Greenhouse Effect

The greenhouse effect refers to the phenomenon whereby the Earth’s atmosphere traps and retains heat, thereby causing the planet to warm up. The natural greenhouse effect is crucial for life on Earth as it maintains a comfortable temperature range for humans and other organisms. However, the burning of fossil fuels has increased the concentration of greenhouse gases in the atmosphere, especially carbon dioxide (CO2), which has intensified the greenhouse effect, leading to global warming.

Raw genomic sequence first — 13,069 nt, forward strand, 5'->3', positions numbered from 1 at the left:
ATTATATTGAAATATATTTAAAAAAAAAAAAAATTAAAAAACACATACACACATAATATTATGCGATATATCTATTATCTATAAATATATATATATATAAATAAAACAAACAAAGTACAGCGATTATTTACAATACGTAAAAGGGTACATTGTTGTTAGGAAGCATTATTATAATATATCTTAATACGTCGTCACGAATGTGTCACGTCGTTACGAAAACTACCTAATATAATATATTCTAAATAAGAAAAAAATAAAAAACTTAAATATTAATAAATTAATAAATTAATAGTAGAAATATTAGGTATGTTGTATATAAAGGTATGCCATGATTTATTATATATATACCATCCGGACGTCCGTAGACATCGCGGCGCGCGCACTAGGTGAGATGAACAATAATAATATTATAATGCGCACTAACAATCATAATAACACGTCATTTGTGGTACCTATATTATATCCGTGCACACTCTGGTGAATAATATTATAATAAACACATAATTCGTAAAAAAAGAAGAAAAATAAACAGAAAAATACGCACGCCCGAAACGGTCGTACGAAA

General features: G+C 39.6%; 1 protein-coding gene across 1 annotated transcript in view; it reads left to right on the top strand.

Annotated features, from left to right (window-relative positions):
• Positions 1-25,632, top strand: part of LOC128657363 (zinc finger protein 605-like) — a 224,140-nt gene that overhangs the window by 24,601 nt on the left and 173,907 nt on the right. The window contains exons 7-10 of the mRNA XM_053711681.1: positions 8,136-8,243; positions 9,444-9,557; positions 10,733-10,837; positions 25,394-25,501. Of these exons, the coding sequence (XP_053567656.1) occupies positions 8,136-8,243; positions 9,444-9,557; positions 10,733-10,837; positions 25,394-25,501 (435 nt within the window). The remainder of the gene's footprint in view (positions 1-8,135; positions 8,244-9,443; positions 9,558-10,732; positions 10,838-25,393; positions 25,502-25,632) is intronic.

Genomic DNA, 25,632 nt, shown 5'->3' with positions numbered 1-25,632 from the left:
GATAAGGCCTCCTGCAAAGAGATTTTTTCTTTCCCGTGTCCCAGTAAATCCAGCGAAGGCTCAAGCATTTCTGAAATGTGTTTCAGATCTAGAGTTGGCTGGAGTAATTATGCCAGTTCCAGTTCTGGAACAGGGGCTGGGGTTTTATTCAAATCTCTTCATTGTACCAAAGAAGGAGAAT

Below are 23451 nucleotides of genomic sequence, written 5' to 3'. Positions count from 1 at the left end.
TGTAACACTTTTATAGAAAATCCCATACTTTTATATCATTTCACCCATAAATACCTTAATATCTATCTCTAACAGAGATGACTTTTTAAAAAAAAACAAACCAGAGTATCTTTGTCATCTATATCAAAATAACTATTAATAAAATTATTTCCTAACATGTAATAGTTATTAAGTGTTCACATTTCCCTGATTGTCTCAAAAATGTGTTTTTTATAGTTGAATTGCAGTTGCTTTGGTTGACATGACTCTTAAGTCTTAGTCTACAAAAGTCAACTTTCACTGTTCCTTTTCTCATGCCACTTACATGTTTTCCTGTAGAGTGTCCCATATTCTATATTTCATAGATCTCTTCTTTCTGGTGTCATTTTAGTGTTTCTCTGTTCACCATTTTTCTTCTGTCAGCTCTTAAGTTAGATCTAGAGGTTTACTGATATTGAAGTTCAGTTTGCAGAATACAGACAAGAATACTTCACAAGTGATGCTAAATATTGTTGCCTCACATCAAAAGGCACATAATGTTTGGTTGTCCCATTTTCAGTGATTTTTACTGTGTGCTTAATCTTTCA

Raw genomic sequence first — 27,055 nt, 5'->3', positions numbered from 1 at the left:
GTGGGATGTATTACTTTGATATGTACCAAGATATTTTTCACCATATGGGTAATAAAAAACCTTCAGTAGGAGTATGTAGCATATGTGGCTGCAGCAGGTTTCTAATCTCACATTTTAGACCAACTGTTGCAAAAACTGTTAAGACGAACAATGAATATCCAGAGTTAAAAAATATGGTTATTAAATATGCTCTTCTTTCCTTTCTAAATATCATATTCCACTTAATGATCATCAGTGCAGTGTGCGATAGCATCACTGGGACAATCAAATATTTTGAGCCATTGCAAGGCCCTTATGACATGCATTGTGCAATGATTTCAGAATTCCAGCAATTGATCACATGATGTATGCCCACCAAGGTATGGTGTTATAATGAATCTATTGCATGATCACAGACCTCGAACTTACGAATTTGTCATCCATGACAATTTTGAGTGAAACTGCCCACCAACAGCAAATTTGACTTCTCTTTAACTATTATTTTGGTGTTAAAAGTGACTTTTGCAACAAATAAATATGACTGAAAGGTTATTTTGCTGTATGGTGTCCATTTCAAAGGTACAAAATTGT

CO2 and other greenhouse gases in the atmosphere absorb and re-emit the longwave radiation that is emitted by the Earth’s surface, trapping it in the atmosphere and preventing it from escaping into space. As a result, the amount of outgoing solar radiation that the Earth loses is reduced, causing an imbalance in the energy budget of the planet. This imbalance leads to a net increase in the amount of energy that is retained by the Earth’s atmosphere, resulting in higher temperatures, changes in weather patterns, rising sea levels, and other impacts on ecosystems and human societies.